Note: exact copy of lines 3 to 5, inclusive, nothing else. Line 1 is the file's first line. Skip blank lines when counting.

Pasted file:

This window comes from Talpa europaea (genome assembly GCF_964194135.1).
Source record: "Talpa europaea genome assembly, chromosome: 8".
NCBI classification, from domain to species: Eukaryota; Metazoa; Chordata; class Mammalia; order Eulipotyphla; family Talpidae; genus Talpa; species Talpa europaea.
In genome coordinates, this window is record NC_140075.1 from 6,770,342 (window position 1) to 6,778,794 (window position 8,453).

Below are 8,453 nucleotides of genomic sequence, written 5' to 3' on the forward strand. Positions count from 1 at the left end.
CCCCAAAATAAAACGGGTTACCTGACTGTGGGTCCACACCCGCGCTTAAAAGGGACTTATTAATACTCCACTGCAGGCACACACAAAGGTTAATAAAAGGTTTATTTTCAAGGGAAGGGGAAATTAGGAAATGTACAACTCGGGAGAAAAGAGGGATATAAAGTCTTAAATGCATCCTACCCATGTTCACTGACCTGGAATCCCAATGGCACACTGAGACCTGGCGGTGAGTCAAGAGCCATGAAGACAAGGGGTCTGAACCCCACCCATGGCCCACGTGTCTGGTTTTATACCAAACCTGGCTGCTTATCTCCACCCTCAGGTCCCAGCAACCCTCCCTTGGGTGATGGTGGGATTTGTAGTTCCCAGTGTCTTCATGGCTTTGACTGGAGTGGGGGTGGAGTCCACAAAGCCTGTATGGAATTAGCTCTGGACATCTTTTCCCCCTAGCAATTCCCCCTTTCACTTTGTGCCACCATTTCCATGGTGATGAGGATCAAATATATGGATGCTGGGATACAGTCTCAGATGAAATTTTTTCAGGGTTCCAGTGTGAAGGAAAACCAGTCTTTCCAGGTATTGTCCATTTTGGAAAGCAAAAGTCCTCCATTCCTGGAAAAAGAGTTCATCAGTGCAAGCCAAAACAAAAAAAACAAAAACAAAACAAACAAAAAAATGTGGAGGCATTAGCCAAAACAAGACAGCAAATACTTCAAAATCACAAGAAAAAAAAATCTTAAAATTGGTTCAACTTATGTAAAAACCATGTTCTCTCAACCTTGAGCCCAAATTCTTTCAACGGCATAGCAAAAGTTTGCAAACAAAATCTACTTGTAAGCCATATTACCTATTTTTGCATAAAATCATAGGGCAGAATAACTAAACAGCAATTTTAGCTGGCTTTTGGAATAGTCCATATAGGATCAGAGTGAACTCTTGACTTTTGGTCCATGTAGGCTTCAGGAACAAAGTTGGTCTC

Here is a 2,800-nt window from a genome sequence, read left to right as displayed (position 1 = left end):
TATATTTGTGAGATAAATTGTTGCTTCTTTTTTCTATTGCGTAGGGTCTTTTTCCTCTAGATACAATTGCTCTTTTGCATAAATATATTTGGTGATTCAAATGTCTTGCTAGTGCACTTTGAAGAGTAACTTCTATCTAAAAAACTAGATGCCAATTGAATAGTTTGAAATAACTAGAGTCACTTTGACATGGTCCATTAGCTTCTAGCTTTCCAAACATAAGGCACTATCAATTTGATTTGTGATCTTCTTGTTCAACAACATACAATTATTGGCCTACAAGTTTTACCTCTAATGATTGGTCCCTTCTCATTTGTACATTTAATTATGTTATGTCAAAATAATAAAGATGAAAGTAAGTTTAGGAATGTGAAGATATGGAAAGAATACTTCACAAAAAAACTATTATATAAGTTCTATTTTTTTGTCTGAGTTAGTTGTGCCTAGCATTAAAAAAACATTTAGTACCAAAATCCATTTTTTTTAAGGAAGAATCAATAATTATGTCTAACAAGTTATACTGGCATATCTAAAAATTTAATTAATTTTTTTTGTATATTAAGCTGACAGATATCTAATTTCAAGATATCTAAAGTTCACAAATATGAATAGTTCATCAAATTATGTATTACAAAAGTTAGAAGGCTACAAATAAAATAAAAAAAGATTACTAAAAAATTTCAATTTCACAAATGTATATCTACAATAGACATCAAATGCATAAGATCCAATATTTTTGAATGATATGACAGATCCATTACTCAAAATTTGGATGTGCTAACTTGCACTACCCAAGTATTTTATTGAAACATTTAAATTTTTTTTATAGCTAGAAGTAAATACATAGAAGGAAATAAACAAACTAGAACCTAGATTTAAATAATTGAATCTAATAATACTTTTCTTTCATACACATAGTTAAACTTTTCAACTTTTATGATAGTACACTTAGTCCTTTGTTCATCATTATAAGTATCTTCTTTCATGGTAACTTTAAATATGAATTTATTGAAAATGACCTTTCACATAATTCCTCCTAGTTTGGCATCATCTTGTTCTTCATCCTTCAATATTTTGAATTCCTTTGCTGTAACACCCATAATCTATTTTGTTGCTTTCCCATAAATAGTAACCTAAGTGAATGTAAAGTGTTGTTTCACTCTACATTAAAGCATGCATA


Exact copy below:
NCBI classification, from domain to species: Eukaryota; Metazoa; Chordata; class Mammalia; order Eulipotyphla; family Talpidae; genus Talpa; species Talpa europaea.
In genome coordinates, this window is record NC_140075.1 from 6,770,342 (window position 1) to 6,778,794 (window position 8,453).

Below are 8,453 nucleotides of genomic sequence, written 5' to 3' on the forward strand. Positions count from 1 at the left end.